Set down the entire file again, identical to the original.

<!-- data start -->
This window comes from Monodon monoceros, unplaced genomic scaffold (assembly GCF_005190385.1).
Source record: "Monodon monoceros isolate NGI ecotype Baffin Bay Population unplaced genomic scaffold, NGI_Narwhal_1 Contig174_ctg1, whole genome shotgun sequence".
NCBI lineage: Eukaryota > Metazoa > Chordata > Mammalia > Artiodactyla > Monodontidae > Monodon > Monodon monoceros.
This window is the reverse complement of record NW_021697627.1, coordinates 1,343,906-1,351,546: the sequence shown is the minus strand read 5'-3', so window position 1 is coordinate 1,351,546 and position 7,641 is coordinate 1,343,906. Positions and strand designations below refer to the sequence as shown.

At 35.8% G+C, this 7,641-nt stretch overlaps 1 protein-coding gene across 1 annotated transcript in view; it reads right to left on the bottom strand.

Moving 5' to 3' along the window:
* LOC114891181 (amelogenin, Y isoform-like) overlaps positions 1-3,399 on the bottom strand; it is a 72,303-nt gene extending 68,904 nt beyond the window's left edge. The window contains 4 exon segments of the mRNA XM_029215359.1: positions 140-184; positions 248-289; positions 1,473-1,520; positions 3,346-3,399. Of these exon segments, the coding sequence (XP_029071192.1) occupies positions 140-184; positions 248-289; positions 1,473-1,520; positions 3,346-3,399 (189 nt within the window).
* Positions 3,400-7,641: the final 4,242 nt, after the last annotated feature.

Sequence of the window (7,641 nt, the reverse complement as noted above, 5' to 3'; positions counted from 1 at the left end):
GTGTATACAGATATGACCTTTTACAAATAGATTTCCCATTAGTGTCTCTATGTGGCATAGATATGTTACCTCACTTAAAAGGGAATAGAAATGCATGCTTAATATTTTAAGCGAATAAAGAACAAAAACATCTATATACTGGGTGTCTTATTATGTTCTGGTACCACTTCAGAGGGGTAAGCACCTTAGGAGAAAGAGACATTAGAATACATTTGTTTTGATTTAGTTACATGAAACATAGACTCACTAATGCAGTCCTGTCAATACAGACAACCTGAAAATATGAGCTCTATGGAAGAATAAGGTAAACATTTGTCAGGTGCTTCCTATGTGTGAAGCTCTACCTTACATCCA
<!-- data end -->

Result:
This window comes from Monodon monoceros, unplaced genomic scaffold (assembly GCF_005190385.1).
Source record: "Monodon monoceros isolate NGI ecotype Baffin Bay Population unplaced genomic scaffold, NGI_Narwhal_1 Contig174_ctg1, whole genome shotgun sequence".
NCBI lineage: Eukaryota > Metazoa > Chordata > Mammalia > Artiodactyla > Monodontidae > Monodon > Monodon monoceros.
This window is the reverse complement of record NW_021697627.1, coordinates 1,343,906-1,351,546: the sequence shown is the minus strand read 5'-3', so window position 1 is coordinate 1,351,546 and position 7,641 is coordinate 1,343,906. Positions and strand designations below refer to the sequence as shown.

At 35.8% G+C, this 7,641-nt stretch overlaps 1 protein-coding gene across 1 annotated transcript in view; it reads right to left on the bottom strand.

Moving 5' to 3' along the window:
* LOC114891181 (amelogenin, Y isoform-like) overlaps positions 1-3,399 on the bottom strand; it is a 72,303-nt gene extending 68,904 nt beyond the window's left edge. The window contains 4 exon segments of the mRNA XM_029215359.1: positions 140-184; positions 248-289; positions 1,473-1,520; positions 3,346-3,399. Of these exon segments, the coding sequence (XP_029071192.1) occupies positions 140-184; positions 248-289; positions 1,473-1,520; positions 3,346-3,399 (189 nt within the window).
* Positions 3,400-7,641: the final 4,242 nt, after the last annotated feature.

Sequence of the window (7,641 nt, the reverse complement as noted above, 5' to 3'; positions counted from 1 at the left end):
GTGTATACAGATATGACCTTTTACAAATAGATTTCCCATTAGTGTCTCTATGTGGCATAGATATGTTACCTCACTTAAAAGGGAATAGAAATGCATGCTTAATATTTTAAGCGAATAAAGAACAAAAACATCTATATACTGGGTGTCTTATTATGTTCTGGTACCACTTCAGAGGGGTAAGCACCTTAGGAGAAAGAGACATTAGAATACATTTGTTTTGATTTAGTTACATGAAACATAGACTCACTAATGCAGTCCTGTCAATACAGACAACCTGAAAATATGAGCTCTATGGAAGAATAAGGTAAACATTTGTCAGGTGCTTCCTATGTGTGAAGCTCTACCTTACATCCA